OOIDA rallies members in opposition of minimum insurance increase
June 24, 2020
OOIDA is asking its members in certain districts to let their lawmakers know that an increase to minimum insurance requirements would be devastating to small-business truckers.
On Wednesday, June 24, OOIDA sent a Call to Action to its members who are represented by the following lawmakers:
- Rep. Colin Allred (Texas-32).
- Rep. Sharice Davids (Kansas-3.)
- Rep. Abby Finkenauer (Iowa-1).
- Rep. Lizzie Fletcher (Texas-7).
- Rep. Conor Lamb (Pennsylvania-17).
- Rep. Tom Malinowski (New Jersey-7).
- Rep. Chris Pappas (New Hampshire-1).
- Rep. Greg Stanton (Arizona-9).
Each of the aforementioned members of Congress voted during a committee markup hearing last week to add an amendment to highway bill to increase the minimum insurance requirements for motor carriers from $750,000 to $2 million. OOIDA has a significant amount of members in each of the respective districts.
The decision to add the “poison pill” provision to the highway bill, which has now been merged into the massive Moving Forward Act, led OOIDA to withdraw its support from the legislation.
OOIDA said the amendment proposed by Rep. Chuy Garcia, D-Ill., would decrease highway safety and force many small motor carriers out of business.
“While we firmly supported the bill when it was introduced, the addition of the Garcia amendment has left us no choice but to reverse our position,” OOIDA wrote in an email to members of the House T&I Committee. “We cannot support legislation that will cause many of our members to lose their businesses and livelihoods. An overnight increase in minimum financial responsibility of 167% will undoubtedly devastate many small trucking businesses. The 265,000 single-truck operators working in America today will be particularly at risk.”
OOIDA has long contended that increasing the minimum insurance requirement would mostly benefit trial lawyers and would actually decrease safety as it would remove some of the most experienced and safest truck drivers from the industry. The Association said only 0.06% of crashes result in damages that exceed the current $750,000 minimum.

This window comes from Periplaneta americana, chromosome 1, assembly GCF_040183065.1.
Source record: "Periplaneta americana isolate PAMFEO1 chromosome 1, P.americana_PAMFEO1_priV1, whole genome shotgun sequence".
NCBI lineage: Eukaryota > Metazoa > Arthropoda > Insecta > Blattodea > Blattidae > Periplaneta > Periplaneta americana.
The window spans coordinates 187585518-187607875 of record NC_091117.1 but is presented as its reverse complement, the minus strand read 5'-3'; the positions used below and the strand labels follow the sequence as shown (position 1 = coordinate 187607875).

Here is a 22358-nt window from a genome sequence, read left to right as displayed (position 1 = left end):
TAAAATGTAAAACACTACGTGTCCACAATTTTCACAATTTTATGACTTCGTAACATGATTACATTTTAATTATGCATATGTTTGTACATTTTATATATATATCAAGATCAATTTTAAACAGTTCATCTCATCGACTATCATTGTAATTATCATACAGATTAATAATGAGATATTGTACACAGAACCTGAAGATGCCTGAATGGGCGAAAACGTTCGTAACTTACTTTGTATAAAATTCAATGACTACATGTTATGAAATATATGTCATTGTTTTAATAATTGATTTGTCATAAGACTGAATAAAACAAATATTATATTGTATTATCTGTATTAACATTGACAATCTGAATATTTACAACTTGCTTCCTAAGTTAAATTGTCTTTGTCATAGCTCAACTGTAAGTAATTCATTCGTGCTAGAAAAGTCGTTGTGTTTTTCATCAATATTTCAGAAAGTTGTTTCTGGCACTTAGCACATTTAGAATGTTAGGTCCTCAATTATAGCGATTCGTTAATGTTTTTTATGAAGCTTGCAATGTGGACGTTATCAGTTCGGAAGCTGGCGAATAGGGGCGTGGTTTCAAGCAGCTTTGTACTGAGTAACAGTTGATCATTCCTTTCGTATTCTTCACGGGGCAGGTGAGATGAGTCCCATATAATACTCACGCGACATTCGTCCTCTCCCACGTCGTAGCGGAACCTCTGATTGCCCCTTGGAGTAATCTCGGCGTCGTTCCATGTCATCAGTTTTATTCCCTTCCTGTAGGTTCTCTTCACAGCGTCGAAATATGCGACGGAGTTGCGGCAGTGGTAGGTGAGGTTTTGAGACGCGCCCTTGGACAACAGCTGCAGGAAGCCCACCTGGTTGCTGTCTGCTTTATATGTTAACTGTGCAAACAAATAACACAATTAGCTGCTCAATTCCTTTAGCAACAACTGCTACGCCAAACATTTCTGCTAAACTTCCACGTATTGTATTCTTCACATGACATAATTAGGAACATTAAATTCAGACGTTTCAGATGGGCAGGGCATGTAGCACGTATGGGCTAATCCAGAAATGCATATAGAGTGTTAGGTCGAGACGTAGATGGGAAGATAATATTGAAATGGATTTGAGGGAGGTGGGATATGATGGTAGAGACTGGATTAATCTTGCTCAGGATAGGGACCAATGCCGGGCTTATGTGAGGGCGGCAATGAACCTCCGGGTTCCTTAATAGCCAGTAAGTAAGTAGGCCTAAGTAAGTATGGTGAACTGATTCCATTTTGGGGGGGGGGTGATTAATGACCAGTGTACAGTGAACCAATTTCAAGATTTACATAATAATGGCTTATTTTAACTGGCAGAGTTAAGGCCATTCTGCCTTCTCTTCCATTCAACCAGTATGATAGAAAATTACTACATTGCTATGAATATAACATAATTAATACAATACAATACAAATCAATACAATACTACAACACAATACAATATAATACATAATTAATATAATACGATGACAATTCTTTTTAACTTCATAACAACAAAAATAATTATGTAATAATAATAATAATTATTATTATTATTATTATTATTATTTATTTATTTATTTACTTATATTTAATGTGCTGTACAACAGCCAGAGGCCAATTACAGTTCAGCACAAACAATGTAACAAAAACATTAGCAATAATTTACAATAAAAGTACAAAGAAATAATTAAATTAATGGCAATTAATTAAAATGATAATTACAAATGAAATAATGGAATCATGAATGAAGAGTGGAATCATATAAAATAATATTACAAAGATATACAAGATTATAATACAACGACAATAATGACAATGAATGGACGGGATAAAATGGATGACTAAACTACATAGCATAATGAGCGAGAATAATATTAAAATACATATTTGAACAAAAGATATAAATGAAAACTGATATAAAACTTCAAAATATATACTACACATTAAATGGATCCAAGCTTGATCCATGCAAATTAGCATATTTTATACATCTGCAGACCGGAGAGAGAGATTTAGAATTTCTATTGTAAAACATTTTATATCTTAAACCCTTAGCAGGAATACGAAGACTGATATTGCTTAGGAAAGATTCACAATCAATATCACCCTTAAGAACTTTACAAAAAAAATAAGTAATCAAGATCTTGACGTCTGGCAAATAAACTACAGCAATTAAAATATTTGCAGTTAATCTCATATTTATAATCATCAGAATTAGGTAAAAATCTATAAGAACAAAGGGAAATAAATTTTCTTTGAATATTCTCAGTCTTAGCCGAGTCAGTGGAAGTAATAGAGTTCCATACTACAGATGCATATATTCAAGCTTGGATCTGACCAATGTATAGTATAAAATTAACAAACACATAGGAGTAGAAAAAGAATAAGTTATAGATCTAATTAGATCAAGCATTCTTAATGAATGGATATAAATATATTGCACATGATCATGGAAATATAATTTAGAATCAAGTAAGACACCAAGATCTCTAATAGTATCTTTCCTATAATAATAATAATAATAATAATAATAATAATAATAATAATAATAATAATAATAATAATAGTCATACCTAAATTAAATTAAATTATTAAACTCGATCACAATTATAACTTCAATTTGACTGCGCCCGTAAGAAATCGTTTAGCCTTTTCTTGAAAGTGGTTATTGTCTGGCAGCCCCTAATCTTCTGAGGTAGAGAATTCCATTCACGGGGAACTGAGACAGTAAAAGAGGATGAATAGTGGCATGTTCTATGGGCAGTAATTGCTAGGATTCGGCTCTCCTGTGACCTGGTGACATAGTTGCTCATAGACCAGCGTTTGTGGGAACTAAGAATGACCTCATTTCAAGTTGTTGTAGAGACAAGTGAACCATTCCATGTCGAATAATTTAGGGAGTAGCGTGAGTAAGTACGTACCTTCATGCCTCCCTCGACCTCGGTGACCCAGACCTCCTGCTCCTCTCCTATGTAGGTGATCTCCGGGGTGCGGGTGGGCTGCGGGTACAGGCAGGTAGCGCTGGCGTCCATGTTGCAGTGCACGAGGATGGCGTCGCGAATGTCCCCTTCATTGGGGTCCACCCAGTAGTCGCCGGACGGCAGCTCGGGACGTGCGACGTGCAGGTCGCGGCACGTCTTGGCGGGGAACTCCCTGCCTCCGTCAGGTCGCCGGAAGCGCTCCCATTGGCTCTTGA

Now, OOIDA is asking its members to share the message with their respective lawmakers.
“That’s right, when it was time to vote on an amendment that would increase your minimum financial levels to $2 million, (your lawmaker) chose trial lawyers over American truckers and voted yes,” OOIDA wrote in the targeted Call to Action.
“Because of (your lawmaker’s) vote, you could soon be paying much more in insurance so trial lawyers can pocket bigger payouts when they sue truckers.”
While OOIDA said it recognizes that the minimum insurance amendment is a long way away from becoming law, the Association believes it is important for truckers to let their lawmakers how crushing this provision could be to small-business truckers.
“OOIDA will continue fighting against this amendment throughout the legislative process,” the Association wrote. “Remember, it still must be cleared by the entire House of Representatives and the U.S. Senate. Thank you for your continued support of OOIDA.”